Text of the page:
The First TV and Radio

By the early fifties, television was becoming very common in most area of the country.  But in the New Home community, it was much heralded, and read about, but seldom seen.  At this time, my uncle by marriage (Early Fuller) acquired a set, and my father become became interested.  He suggested that the family visit my uncle to check out this new radio with pictures.  Fortunately, the program that was on during the visit was a western.  My father enjoyed it enormously, even though there was an interruption of several minutes.

The next, while on his regular weekly egg selling trip to Birmingham, my dad was selling to a combination grocery and appliance store.  He purchased a TV!

Getting a picture on it was not as easy as the purchase.  The first aerial was installed, but the picture was snowy and unacceptable.  A taller aerial was than installed, and the picture, though not perfect by any means, became enjoyable.  The set could pick up on two channels, six and thirteen, both in Birmingham.

News of this TV in the area spread like wildfire.  All the neighbors wanted to view this marvel.  They came to visit after supper in the droves.  At first they just came out of curiosity, but soon they had certain programs they wanted to see.  Entire families came, and the living room where the TV was located was crowded with people.  Every chair was filled and many sat on the floor, especially on Friday night, a favorite for programming.

A popular program ended at nine o'clock, and then wrestling started.  This was the most popular program.  My father usually went to bed at about eight thirty.  Often he and Mother would tell the visitor: “Well, we are going to bed-when the last one leaves, turn off the TV and the light.” They would do so, and the next evening the room would be filled again.

This went for about six months, and then, one by one, other families got their own sets.  With TV, the miracles of the outside world were brought to another isolated community, but there was much less socializing, as people turned inward to their living room.

In the early thirties, there was not a single radio in the New Home community area.  They were still quite expensive (by local standards), and since there was no electricity, only battery-powered radios would work.  At this time (1934-35), the Selfs, who lived at the top of the bluff, purchased a radio.  The first Saturday night thereafter, the entire community was at the Self's house to hear the Grand Ole Opry, which came on WSN out of Nashville.  The radio was in an open window, the volume turned high, while the entire group marveled and enjoyed the music.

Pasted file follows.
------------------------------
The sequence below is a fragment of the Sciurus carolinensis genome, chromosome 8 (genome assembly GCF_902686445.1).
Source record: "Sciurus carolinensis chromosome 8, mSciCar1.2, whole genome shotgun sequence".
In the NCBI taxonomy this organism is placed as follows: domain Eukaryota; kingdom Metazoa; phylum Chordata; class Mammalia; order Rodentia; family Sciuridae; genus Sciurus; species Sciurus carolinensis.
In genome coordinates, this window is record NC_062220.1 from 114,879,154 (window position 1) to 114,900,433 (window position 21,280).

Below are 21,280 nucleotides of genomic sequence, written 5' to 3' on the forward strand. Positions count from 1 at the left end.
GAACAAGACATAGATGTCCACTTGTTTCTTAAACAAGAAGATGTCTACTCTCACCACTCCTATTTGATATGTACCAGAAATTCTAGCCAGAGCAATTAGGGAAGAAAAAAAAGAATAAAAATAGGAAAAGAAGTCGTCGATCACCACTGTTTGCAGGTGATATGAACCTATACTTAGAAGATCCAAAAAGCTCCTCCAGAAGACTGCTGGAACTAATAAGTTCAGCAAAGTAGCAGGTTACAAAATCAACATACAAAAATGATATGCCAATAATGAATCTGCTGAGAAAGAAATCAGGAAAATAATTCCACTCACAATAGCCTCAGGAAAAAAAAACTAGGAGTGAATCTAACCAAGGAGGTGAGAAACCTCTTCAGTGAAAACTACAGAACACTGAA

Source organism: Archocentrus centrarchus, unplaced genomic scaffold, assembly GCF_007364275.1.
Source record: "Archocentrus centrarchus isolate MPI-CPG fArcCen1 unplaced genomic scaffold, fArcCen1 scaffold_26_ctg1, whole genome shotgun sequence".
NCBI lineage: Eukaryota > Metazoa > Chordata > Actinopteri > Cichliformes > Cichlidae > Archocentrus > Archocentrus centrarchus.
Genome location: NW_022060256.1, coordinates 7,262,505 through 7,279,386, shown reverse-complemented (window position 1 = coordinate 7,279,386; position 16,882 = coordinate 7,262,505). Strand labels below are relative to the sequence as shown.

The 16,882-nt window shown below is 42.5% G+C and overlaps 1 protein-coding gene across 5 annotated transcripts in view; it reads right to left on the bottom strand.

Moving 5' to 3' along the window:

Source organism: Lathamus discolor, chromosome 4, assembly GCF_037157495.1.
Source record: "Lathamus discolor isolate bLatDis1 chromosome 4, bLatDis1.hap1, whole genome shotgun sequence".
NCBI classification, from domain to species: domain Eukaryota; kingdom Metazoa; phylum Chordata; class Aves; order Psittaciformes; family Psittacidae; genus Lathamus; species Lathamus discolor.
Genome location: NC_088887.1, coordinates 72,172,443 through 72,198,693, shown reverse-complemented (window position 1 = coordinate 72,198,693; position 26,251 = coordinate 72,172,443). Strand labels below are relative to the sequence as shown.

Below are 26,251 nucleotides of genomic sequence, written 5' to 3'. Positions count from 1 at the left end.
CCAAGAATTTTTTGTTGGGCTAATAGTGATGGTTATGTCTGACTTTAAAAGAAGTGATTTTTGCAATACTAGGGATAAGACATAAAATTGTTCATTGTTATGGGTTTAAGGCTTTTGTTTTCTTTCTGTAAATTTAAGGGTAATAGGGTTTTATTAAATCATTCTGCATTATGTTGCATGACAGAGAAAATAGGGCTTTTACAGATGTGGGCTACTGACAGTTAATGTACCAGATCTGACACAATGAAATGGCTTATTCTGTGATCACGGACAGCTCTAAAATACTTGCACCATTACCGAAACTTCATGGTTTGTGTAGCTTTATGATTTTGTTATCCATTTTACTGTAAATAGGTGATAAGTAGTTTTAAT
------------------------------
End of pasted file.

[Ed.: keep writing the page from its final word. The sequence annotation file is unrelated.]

At our house, a radio was purchased about 1937.  Two poles were placed about twenty feet apart, and an aerial was tied to the poles.  It also was a battery-powered radio since the introduction of electricity was still ten years away.  In the morning at about six o'clock, a preacher, C.C Wilcutt, had a half-hour program.  My parents liked to listen to him, and my dad could never understand how he was cut off as soon as his thirty minutes were over, when he was still preaching so hard.

When I was a small boy, the radio brought many enjoyable programs to the house.  I remember hurrying to get my chores done , to be ready for a favorite.  I always had to bring in kindling for the morning fire, stove wood for the kitchen stove, firewood for the fireplace, gather the eggs, and slop the hogs.  I would hurry so all would be finished and then listen to the Lone Ranger, the Squeaking Door, Jack Armstrong, the all American boy, the Shadow, and others.  Some of these were sponsored by Postum, which I have never seen.

The entire family enjoyed the Amos and Andy Show, which was a universal favorite.  In addition, the Birmingham Barons baseball games were enjoyed by the entire male part of the community.  In later years, when Joe Louis was fighting, his monthly fights almost always filled the living room.  Every man without a radio came to watch.

I can remember his fights with Billy Conn.  The sentiments of the group were always for the underdog, and there was disappointment when Louis always won.  Radio also brought news, most of it bad.  Although we were some 5000 miles from Pearl Harbor, the news reached us about noon on December 7, 1941.

Even after seeing TV and and the movies, I still believe a radio program can be just as enjoyable and suspenseful as either.

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